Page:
How to treat dry eyes

Dry eyes are a common and often chronic disease that affects nearly 16 million Americans.

As part of the natural aging process, women are more likely to develop dry eyes and are also at higher risk for vision loss.

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The causes of dry eye vary and when tear production and drainage is not balanced, hormonal changes caused by pregnancy, menopause, or the use of birth control pills are often factors.

Additionally, some medications like antihistamines, decongestants, antihypertensives, and antidepressants can reduce tear production.

People with medical conditions, including rheumatoid arthritis, diabetes, and thyroid problems, are more likely to experience symptoms of dry eye and eyelid inflammation problems.

Exposure to smoke, wind, and dry climates can also increase tear evaporation, and long-term contact lens use can be a cause of dry eyes.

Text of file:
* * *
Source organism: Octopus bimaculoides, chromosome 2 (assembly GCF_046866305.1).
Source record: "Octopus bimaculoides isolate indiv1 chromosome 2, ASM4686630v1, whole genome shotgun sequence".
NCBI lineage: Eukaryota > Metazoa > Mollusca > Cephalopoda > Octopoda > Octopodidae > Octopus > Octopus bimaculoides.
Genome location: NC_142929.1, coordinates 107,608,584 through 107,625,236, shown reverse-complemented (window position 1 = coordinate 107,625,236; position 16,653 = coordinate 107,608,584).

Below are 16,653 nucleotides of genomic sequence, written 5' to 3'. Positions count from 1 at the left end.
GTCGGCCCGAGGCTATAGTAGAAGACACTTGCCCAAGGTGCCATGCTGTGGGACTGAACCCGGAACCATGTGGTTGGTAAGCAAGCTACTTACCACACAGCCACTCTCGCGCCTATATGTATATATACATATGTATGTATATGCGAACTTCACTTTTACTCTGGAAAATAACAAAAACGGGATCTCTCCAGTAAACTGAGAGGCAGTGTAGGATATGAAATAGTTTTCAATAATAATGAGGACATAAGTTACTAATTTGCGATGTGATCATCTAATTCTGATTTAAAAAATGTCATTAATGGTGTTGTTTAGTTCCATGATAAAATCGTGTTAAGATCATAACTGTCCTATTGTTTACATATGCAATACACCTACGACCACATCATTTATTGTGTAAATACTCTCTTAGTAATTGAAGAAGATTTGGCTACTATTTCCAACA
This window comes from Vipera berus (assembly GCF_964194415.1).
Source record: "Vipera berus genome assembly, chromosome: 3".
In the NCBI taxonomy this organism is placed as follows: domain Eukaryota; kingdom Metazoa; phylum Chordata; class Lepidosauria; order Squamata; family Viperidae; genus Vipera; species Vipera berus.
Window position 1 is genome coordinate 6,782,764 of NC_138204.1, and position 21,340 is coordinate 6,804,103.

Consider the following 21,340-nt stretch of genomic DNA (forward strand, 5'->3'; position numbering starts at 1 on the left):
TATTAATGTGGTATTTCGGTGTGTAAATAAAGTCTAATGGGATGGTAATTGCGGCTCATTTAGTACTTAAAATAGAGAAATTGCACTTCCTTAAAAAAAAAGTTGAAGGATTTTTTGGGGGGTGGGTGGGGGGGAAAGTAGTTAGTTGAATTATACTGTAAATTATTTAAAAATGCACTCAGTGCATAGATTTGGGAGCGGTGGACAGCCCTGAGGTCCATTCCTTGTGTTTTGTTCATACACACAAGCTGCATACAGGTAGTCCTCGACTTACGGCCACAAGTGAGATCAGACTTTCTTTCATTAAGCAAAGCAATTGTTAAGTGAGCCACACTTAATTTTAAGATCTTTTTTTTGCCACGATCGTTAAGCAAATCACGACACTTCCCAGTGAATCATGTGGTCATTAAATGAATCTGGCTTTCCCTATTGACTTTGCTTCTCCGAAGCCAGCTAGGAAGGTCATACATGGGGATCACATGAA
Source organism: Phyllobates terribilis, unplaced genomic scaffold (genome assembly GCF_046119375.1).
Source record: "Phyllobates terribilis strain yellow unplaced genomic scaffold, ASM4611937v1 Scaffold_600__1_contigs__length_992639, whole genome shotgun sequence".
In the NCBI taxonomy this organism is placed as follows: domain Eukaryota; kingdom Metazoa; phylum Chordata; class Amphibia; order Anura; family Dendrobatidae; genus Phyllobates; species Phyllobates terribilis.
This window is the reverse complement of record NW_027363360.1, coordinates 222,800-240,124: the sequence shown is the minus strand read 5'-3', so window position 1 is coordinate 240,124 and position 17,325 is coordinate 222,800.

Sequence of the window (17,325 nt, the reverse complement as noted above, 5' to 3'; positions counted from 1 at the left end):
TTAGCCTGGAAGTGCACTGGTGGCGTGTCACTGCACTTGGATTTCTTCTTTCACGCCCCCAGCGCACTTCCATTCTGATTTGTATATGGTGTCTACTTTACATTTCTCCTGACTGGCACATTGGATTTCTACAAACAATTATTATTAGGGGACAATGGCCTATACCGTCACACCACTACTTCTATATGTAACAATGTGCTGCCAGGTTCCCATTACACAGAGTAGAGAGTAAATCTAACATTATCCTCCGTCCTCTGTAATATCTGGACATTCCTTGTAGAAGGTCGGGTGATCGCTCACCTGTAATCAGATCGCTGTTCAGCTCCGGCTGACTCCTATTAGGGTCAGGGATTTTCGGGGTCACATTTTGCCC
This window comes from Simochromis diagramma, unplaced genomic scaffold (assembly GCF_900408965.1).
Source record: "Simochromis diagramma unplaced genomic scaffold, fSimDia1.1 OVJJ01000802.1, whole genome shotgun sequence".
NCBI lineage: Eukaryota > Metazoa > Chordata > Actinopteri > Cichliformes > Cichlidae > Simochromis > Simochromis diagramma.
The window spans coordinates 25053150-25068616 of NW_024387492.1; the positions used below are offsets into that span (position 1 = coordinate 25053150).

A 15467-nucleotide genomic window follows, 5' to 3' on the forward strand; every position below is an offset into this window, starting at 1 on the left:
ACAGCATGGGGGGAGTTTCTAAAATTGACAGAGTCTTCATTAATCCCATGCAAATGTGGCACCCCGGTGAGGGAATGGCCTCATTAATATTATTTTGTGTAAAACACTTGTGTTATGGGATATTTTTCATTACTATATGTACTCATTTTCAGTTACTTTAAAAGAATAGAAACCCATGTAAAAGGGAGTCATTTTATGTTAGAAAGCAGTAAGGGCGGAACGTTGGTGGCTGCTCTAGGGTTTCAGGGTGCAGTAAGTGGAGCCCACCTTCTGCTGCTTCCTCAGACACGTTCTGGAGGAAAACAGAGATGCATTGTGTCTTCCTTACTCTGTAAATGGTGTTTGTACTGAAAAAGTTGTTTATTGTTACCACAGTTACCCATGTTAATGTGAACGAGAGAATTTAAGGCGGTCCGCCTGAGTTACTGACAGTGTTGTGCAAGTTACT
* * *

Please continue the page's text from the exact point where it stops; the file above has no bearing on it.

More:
Computer screens make people blink less often, and the New York Times noted earlier this month that dry eyes are on the increase in young adults.

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The NIH National Eye Institute notes that people short of vitamin A or omega-3 fatty acids or those with certain autoimmune diseases are more likely to have dry eyes.

Symptoms include redness, burning or tingling sensations, sensitivity to light, tearing, blurred vision, and stringy mucus near the eye.

The American Optometric Association notes that dry eyes can be diagnosed by a comprehensive eye exam.

If left untreated, it can sometimes damage the cornea.

What can be done to relieve and treat dry eyes?

Over-the-counter eye drops, prescription drugs, tear plugs, and surgery are all options depending on the severity of the dry eye.

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Prevention methods include removing yourself from environmental conditions that can exacerbate dry eyes, staying hydrated, sleeping about seven to eight hours a night, wearing wraparound sunglasses outside, limiting screen time, taking pictures. nutritional supplements and increase air humidity at work and at home.

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